Scientist generally like to be subtle, efficient, and clever. The way to solve a problem is not to throw more and more resources at it. Fermat's Last Theorem was not proved by checking if it held for every possible set of numbers.

However, as computing power got better and better, someone/s noticed that if you just went and built a fuck-off huge neural network, say 1000x bigger than sensible - it didn't just do the same thing faster ... surprisingly it did whole new things, it used that space to solve problems it couldn't solve before.

This was a very surprising result. Maybe not to non-scientists, but trust me, it was unexpected.

A lot of the advances in performance in speech recognition, translation, and (probably) in the recent art AIs, is in large part a product of just making these networks BIG.

The drive to bigness is starting to move the process out of digital computers and into the analogue world of more traditional electronics. It's a brave new world out there, and don't be surprised if someone builds an electronic brain in your lifetime - not a computer but a piece of kit whose workings are obscure but whose results are remarkable.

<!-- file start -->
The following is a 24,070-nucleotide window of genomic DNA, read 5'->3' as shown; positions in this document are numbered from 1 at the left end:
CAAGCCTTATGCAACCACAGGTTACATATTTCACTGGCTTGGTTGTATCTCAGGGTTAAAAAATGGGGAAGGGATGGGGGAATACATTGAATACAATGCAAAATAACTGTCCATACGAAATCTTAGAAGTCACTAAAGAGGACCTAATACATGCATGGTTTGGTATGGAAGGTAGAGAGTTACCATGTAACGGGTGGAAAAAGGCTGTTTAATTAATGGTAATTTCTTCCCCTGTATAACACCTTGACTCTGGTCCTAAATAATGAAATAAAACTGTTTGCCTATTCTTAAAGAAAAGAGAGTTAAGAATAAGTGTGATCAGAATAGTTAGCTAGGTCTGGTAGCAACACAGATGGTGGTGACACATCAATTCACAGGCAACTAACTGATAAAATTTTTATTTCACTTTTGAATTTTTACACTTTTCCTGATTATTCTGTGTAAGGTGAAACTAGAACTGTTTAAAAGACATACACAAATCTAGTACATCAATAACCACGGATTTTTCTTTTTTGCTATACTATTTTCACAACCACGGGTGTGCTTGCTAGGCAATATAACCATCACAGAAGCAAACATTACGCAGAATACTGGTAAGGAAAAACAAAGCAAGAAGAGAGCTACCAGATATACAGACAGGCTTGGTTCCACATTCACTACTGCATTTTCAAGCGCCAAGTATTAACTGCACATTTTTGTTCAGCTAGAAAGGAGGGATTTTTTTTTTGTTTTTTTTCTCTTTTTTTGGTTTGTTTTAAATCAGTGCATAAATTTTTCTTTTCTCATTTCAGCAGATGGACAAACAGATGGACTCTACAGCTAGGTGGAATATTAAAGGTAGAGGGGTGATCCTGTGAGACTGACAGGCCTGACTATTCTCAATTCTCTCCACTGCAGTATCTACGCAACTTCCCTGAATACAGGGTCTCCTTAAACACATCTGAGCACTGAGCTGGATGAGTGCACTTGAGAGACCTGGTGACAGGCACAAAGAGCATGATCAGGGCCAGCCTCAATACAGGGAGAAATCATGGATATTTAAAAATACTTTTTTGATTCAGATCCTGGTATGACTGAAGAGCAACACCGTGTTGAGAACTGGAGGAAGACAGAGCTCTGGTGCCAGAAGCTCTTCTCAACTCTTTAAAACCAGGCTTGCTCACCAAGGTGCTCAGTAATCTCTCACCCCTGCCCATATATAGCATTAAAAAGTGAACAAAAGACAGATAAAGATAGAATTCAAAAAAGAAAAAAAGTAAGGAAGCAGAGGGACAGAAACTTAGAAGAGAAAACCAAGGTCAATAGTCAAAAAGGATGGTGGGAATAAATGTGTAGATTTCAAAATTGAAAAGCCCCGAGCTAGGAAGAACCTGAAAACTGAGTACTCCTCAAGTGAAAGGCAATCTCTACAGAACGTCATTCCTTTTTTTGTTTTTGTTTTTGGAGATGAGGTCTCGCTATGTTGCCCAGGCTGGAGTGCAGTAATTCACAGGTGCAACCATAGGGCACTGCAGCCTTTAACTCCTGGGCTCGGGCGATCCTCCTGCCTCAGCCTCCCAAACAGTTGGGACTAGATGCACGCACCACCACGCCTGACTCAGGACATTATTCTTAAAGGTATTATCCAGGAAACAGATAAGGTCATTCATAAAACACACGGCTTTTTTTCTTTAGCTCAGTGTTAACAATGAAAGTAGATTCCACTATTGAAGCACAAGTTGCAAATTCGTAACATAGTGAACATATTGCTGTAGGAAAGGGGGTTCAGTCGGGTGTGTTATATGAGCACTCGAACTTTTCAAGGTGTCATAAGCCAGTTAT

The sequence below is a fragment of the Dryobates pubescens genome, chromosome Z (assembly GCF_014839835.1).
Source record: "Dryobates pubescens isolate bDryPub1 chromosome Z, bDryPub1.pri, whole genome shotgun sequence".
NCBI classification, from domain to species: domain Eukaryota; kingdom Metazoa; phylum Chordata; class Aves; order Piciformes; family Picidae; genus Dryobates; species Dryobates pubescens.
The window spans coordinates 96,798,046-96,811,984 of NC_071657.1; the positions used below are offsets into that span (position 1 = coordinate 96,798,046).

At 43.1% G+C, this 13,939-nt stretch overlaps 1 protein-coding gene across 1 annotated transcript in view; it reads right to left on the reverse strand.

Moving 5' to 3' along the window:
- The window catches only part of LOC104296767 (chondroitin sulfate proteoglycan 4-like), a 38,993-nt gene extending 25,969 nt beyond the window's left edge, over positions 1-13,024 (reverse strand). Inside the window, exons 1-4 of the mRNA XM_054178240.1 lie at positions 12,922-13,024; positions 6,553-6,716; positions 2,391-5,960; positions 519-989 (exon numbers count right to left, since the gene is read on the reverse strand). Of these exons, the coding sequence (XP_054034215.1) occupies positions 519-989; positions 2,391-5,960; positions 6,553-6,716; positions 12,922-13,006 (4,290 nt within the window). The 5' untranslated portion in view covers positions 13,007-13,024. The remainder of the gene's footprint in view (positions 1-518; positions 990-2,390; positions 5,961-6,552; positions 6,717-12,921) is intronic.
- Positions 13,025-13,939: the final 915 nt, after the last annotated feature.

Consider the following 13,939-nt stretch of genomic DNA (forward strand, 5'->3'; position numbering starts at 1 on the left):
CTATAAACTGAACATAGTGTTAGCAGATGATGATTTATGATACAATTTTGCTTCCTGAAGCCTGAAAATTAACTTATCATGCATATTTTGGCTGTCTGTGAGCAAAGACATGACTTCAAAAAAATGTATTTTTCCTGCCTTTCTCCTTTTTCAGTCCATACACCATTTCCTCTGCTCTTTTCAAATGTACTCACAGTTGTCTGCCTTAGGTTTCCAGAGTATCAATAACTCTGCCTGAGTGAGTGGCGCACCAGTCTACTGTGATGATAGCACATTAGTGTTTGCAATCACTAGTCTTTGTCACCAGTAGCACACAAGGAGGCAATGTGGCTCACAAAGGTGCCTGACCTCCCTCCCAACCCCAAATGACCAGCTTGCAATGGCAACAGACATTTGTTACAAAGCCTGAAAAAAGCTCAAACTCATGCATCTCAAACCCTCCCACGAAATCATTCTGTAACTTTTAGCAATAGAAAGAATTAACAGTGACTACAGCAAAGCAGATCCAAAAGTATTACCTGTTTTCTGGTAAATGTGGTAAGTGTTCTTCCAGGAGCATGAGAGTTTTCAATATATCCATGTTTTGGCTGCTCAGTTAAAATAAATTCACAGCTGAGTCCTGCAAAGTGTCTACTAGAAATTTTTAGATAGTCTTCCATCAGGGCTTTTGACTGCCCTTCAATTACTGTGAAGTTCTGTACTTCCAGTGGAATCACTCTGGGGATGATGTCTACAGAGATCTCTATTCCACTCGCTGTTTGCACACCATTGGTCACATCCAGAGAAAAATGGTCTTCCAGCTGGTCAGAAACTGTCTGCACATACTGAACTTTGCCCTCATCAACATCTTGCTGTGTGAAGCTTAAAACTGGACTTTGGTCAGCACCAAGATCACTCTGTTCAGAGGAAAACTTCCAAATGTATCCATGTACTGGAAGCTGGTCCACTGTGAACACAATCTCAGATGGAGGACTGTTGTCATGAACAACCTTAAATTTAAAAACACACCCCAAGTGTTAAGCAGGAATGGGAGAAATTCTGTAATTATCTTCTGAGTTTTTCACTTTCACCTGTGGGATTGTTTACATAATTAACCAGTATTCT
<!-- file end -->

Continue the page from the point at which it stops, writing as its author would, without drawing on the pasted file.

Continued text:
So ... back to ART!

Recently some AI art applications have been producing remarkable results. These are neural networks that have been trained on vast databases of imagery. These images will have been primarily taken from the internet. The training will have been complicated and clever, but probably boils down to having prompts like "a dragon" "a cat in a hat" "flying dog" etc as the inputs, and having the internal weightings adjusted to make the output 'better' - a judgement that probably required a human to do an awful lot of judging.

This training is still going on, and if you use these AI's you may well be part of it. Midjourney gives 4 images for each prompt and offers the option to add detail or produce variations of any of them. When you choose to 'upscale' one of your four images, or produced variants of one of them, you are telling the AI that image number 3 was the 'best' answer. And it learns from that.

There is some controversy around this training (a lot of it understandably from artists) as the neural networks will have learned how to do what they do by using the work of artists online. Midjourney can be explicitly asked to copy the style of an artist. It also knows what famous people look like since it has learned their names and their images from the web.